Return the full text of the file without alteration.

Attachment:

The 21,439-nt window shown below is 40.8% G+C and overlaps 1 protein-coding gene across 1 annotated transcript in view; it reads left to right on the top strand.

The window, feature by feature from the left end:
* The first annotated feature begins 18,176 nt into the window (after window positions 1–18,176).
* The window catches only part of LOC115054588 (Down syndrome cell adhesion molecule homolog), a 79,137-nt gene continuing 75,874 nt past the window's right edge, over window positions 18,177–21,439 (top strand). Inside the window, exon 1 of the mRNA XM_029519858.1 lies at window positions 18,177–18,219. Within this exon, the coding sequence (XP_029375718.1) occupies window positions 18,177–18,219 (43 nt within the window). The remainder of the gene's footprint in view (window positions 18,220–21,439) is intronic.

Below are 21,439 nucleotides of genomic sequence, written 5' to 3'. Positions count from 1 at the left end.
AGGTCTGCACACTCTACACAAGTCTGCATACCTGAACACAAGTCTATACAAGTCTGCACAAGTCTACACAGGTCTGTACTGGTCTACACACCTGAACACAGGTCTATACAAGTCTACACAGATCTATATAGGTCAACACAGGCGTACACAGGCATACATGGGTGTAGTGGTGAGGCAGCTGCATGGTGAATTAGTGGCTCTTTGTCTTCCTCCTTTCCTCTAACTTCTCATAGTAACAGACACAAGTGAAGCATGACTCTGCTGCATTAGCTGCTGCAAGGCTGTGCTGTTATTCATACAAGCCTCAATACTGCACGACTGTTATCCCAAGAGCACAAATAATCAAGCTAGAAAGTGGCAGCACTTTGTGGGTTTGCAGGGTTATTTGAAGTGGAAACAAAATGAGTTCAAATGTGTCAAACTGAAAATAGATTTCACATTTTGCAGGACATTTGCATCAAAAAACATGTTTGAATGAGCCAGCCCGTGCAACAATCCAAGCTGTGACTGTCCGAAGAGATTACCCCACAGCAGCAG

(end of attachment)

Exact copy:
The 21,439-nt window shown below is 40.8% G+C and overlaps 1 protein-coding gene across 1 annotated transcript in view; it reads left to right on the top strand.

The window, feature by feature from the left end:
* The first annotated feature begins 18,176 nt into the window (after window positions 1–18,176).
* The window catches only part of LOC115054588 (Down syndrome cell adhesion molecule homolog), a 79,137-nt gene continuing 75,874 nt past the window's right edge, over window positions 18,177–21,439 (top strand). Inside the window, exon 1 of the mRNA XM_029519858.1 lies at window positions 18,177–18,219. Within this exon, the coding sequence (XP_029375718.1) occupies window positions 18,177–18,219 (43 nt within the window). The remainder of the gene's footprint in view (window positions 18,220–21,439) is intronic.

Below are 21,439 nucleotides of genomic sequence, written 5' to 3'. Positions count from 1 at the left end.
AGGTCTGCACACTCTACACAAGTCTGCATACCTGAACACAAGTCTATACAAGTCTGCACAAGTCTACACAGGTCTGTACTGGTCTACACACCTGAACACAGGTCTATACAAGTCTACACAGATCTATATAGGTCAACACAGGCGTACACAGGCATACATGGGTGTAGTGGTGAGGCAGCTGCATGGTGAATTAGTGGCTCTTTGTCTTCCTCCTTTCCTCTAACTTCTCATAGTAACAGACACAAGTGAAGCATGACTCTGCTGCATTAGCTGCTGCAAGGCTGTGCTGTTATTCATACAAGCCTCAATACTGCACGACTGTTATCCCAAGAGCACAAATAATCAAGCTAGAAAGTGGCAGCACTTTGTGGGTTTGCAGGGTTATTTGAAGTGGAAACAAAATGAGTTCAAATGTGTCAAACTGAAAATAGATTTCACATTTTGCAGGACATTTGCATCAAAAAACATGTTTGAATGAGCCAGCCCGTGCAACAATCCAAGCTGTGACTGTCCGAAGAGATTACCCCACAGCAGCAG